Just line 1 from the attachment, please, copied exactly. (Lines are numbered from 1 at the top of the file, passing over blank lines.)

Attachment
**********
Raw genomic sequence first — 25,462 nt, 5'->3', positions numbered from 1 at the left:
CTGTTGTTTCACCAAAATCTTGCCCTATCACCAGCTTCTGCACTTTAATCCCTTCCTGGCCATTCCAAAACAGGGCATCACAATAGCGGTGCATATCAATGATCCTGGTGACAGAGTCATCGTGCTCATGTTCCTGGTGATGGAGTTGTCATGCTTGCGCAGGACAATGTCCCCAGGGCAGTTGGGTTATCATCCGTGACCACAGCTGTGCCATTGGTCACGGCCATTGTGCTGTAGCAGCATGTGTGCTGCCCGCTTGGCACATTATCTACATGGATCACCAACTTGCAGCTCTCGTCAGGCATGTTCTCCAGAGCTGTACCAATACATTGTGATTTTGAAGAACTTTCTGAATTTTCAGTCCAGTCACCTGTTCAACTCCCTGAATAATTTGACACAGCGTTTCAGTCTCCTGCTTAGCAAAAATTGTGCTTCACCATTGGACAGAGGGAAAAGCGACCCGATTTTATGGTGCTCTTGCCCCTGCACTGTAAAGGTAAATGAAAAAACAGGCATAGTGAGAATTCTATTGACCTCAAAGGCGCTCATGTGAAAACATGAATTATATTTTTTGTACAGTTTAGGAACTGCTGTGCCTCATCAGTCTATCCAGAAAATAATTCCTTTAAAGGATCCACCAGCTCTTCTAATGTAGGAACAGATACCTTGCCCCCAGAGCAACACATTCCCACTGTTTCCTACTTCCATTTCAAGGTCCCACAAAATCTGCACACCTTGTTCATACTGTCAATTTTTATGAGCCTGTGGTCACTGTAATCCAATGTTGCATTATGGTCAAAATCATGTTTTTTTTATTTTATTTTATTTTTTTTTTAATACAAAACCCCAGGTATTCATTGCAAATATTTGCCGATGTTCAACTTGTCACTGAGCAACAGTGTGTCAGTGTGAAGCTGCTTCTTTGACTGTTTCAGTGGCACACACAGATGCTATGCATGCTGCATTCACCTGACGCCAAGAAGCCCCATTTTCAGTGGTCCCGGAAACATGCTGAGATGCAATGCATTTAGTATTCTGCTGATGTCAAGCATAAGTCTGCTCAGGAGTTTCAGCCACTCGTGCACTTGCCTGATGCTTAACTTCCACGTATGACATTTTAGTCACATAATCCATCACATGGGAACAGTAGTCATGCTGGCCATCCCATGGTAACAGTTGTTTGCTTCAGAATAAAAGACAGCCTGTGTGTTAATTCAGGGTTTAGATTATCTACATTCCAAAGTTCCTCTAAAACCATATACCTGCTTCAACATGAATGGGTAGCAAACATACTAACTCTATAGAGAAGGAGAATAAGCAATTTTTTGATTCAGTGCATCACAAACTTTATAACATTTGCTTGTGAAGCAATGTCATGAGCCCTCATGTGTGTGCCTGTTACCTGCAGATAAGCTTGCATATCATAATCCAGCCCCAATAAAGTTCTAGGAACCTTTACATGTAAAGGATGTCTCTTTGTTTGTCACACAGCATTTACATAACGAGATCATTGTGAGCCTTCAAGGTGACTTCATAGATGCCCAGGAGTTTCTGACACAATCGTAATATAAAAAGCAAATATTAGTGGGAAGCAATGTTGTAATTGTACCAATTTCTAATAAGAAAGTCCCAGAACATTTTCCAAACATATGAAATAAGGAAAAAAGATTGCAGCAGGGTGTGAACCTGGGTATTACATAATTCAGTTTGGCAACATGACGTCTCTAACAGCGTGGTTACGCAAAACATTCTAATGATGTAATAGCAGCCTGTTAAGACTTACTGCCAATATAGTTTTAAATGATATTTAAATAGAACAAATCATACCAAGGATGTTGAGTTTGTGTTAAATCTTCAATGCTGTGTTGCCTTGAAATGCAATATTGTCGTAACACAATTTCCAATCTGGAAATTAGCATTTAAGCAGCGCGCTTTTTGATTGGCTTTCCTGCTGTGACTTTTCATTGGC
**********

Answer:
Raw genomic sequence first — 25,462 nt, 5'->3', positions numbered from 1 at the left: